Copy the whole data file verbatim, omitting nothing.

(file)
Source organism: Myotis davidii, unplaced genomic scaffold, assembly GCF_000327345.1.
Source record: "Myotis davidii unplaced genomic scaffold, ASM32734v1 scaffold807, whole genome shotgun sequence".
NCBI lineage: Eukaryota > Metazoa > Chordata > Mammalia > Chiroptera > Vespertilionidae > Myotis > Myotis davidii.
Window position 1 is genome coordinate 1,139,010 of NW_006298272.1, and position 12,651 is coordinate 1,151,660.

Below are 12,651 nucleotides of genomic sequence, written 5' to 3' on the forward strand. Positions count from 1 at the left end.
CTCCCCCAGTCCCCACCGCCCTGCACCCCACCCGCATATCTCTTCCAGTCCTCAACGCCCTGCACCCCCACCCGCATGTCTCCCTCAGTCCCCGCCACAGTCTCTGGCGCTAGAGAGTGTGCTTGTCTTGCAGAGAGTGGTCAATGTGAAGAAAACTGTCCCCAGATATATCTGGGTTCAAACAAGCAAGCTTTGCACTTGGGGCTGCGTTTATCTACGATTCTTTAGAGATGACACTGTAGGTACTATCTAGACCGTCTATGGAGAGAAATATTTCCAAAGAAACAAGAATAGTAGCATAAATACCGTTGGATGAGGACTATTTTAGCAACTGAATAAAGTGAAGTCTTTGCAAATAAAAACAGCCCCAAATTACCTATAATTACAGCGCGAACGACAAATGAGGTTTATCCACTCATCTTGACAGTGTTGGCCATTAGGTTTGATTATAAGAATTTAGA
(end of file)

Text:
Source organism: Myotis davidii, unplaced genomic scaffold, assembly GCF_000327345.1.
Source record: "Myotis davidii unplaced genomic scaffold, ASM32734v1 scaffold807, whole genome shotgun sequence".
NCBI lineage: Eukaryota > Metazoa > Chordata > Mammalia > Chiroptera > Vespertilionidae > Myotis > Myotis davidii.
Window position 1 is genome coordinate 1,139,010 of NW_006298272.1, and position 12,651 is coordinate 1,151,660.

Below are 12,651 nucleotides of genomic sequence, written 5' to 3' on the forward strand. Positions count from 1 at the left end.
CTCCCCCAGTCCCCACCGCCCTGCACCCCACCCGCATATCTCTTCCAGTCCTCAACGCCCTGCACCCCCACCCGCATGTCTCCCTCAGTCCCCGCCACAGTCTCTGGCGCTAGAGAGTGTGCTTGTCTTGCAGAGAGTGGTCAATGTGAAGAAAACTGTCCCCAGATATATCTGGGTTCAAACAAGCAAGCTTTGCACTTGGGGCTGCGTTTATCTACGATTCTTTAGAGATGACACTGTAGGTACTATCTAGACCGTCTATGGAGAGAAATATTTCCAAAGAAACAAGAATAGTAGCATAAATACCGTTGGATGAGGACTATTTTAGCAACTGAATAAAGTGAAGTCTTTGCAAATAAAAACAGCCCCAAATTACCTATAATTACAGCGCGAACGACAAATGAGGTTTATCCACTCATCTTGACAGTGTTGGCCATTAGGTTTGATTATAAGAATTTAGA